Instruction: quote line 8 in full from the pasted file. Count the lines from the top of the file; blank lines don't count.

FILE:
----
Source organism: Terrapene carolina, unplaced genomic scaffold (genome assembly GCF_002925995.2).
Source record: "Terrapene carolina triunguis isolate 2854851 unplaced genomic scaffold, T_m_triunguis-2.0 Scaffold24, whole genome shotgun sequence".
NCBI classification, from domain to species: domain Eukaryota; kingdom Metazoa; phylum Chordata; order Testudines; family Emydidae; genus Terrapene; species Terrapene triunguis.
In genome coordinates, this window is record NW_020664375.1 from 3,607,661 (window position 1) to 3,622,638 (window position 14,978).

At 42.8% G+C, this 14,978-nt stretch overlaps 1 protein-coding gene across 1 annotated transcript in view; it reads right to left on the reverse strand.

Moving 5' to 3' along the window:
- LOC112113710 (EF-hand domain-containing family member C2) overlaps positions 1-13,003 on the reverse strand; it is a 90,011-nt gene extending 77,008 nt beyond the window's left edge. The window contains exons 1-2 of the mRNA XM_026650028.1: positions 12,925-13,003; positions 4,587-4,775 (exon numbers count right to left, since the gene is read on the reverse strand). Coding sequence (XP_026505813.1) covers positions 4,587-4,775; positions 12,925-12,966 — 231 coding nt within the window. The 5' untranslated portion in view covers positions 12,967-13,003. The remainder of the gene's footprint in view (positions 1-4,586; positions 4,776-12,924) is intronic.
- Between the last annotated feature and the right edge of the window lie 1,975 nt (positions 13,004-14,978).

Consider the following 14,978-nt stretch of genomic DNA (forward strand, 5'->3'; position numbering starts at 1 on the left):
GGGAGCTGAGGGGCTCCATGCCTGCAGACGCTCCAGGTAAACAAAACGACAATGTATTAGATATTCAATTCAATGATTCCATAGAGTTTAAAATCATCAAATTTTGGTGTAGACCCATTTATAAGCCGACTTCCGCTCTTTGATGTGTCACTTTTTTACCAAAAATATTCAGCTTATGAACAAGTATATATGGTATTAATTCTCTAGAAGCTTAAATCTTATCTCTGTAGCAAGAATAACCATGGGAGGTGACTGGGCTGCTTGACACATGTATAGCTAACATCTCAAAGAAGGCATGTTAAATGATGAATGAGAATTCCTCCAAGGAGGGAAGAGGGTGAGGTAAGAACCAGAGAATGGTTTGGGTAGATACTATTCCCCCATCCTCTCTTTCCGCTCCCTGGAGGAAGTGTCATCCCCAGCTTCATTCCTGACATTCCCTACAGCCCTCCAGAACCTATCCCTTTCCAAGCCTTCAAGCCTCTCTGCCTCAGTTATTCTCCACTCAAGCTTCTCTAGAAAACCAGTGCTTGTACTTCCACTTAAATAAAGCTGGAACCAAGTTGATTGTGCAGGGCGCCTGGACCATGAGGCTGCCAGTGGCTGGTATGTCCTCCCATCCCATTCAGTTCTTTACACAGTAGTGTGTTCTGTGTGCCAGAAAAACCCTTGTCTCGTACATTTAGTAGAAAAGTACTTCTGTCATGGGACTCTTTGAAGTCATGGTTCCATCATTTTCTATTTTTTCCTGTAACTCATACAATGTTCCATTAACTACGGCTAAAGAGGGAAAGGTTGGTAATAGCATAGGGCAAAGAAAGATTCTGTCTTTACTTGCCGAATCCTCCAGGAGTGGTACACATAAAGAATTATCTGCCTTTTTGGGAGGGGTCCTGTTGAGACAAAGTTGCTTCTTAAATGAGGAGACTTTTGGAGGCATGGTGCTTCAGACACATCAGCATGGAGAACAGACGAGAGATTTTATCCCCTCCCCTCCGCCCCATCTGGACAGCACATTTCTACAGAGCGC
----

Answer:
- Between the last annotated feature and the right edge of the window lie 1,975 nt (positions 13,004-14,978).